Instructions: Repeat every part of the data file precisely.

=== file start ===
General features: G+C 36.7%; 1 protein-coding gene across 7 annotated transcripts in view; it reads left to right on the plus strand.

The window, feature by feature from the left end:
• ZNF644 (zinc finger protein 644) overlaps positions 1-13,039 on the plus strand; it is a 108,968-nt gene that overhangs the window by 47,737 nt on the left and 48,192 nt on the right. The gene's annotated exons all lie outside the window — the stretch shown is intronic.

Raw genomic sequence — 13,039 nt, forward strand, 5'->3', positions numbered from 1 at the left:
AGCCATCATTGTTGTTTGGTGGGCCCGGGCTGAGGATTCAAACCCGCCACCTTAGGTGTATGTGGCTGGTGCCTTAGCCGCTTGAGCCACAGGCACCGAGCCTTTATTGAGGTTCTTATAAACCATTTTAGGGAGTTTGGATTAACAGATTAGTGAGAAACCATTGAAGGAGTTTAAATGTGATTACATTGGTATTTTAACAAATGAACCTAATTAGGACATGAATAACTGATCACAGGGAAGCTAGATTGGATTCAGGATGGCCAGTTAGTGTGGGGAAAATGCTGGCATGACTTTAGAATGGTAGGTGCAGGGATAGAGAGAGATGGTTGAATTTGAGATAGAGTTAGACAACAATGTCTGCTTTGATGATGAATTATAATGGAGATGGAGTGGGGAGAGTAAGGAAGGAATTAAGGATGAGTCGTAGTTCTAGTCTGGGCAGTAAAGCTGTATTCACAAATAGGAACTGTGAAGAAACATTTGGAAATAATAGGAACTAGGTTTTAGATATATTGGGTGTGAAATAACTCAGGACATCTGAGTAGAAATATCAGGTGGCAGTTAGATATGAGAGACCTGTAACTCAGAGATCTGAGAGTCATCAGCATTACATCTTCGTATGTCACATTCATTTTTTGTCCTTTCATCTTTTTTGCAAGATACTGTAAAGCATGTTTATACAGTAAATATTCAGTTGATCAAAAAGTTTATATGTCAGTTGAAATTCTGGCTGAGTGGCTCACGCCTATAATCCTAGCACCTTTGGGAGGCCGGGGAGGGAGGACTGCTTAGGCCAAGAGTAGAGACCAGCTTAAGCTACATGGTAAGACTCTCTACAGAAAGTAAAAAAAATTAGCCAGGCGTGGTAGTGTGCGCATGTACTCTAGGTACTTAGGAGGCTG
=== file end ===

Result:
General features: G+C 36.7%; 1 protein-coding gene across 7 annotated transcripts in view; it reads left to right on the plus strand.

The window, feature by feature from the left end:
• ZNF644 (zinc finger protein 644) overlaps positions 1-13,039 on the plus strand; it is a 108,968-nt gene that overhangs the window by 47,737 nt on the left and 48,192 nt on the right. The gene's annotated exons all lie outside the window — the stretch shown is intronic.

Raw genomic sequence — 13,039 nt, forward strand, 5'->3', positions numbered from 1 at the left:
AGCCATCATTGTTGTTTGGTGGGCCCGGGCTGAGGATTCAAACCCGCCACCTTAGGTGTATGTGGCTGGTGCCTTAGCCGCTTGAGCCACAGGCACCGAGCCTTTATTGAGGTTCTTATAAACCATTTTAGGGAGTTTGGATTAACAGATTAGTGAGAAACCATTGAAGGAGTTTAAATGTGATTACATTGGTATTTTAACAAATGAACCTAATTAGGACATGAATAACTGATCACAGGGAAGCTAGATTGGATTCAGGATGGCCAGTTAGTGTGGGGAAAATGCTGGCATGACTTTAGAATGGTAGGTGCAGGGATAGAGAGAGATGGTTGAATTTGAGATAGAGTTAGACAACAATGTCTGCTTTGATGATGAATTATAATGGAGATGGAGTGGGGAGAGTAAGGAAGGAATTAAGGATGAGTCGTAGTTCTAGTCTGGGCAGTAAAGCTGTATTCACAAATAGGAACTGTGAAGAAACATTTGGAAATAATAGGAACTAGGTTTTAGATATATTGGGTGTGAAATAACTCAGGACATCTGAGTAGAAATATCAGGTGGCAGTTAGATATGAGAGACCTGTAACTCAGAGATCTGAGAGTCATCAGCATTACATCTTCGTATGTCACATTCATTTTTTGTCCTTTCATCTTTTTTGCAAGATACTGTAAAGCATGTTTATACAGTAAATATTCAGTTGATCAAAAAGTTTATATGTCAGTTGAAATTCTGGCTGAGTGGCTCACGCCTATAATCCTAGCACCTTTGGGAGGCCGGGGAGGGAGGACTGCTTAGGCCAAGAGTAGAGACCAGCTTAAGCTACATGGTAAGACTCTCTACAGAAAGTAAAAAAAATTAGCCAGGCGTGGTAGTGTGCGCATGTACTCTAGGTACTTAGGAGGCTG